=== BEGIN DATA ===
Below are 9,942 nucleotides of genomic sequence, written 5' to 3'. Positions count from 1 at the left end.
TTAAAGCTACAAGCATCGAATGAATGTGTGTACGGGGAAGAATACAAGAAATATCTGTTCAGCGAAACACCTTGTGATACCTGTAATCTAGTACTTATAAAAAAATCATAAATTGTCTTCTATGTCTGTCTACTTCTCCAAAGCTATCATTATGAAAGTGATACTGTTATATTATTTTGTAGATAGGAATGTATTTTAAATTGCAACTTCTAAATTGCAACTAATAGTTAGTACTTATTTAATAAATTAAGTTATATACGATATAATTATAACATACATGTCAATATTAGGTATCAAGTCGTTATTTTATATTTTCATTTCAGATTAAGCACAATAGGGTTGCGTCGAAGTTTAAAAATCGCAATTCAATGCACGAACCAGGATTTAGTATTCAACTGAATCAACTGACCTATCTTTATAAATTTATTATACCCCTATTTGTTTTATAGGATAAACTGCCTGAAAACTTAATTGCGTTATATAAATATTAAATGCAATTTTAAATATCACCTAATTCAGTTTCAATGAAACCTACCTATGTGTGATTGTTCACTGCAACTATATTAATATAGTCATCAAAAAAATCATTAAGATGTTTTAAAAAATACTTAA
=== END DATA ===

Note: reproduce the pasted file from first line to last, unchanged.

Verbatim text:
Below are 9,942 nucleotides of genomic sequence, written 5' to 3'. Positions count from 1 at the left end.
TTAAAGCTACAAGCATCGAATGAATGTGTGTACGGGGAAGAATACAAGAAATATCTGTTCAGCGAAACACCTTGTGATACCTGTAATCTAGTACTTATAAAAAAATCATAAATTGTCTTCTATGTCTGTCTACTTCTCCAAAGCTATCATTATGAAAGTGATACTGTTATATTATTTTGTAGATAGGAATGTATTTTAAATTGCAACTTCTAAATTGCAACTAATAGTTAGTACTTATTTAATAAATTAAGTTATATACGATATAATTATAACATACATGTCAATATTAGGTATCAAGTCGTTATTTTATATTTTCATTTCAGATTAAGCACAATAGGGTTGCGTCGAAGTTTAAAAATCGCAATTCAATGCACGAACCAGGATTTAGTATTCAACTGAATCAACTGACCTATCTTTATAAATTTATTATACCCCTATTTGTTTTATAGGATAAACTGCCTGAAAACTTAATTGCGTTATATAAATATTAAATGCAATTTTAAATATCACCTAATTCAGTTTCAATGAAACCTACCTATGTGTGATTGTTCACTGCAACTATATTAATATAGTCATCAAAAAAATCATTAAGATGTTTTAAAAAATACTTAA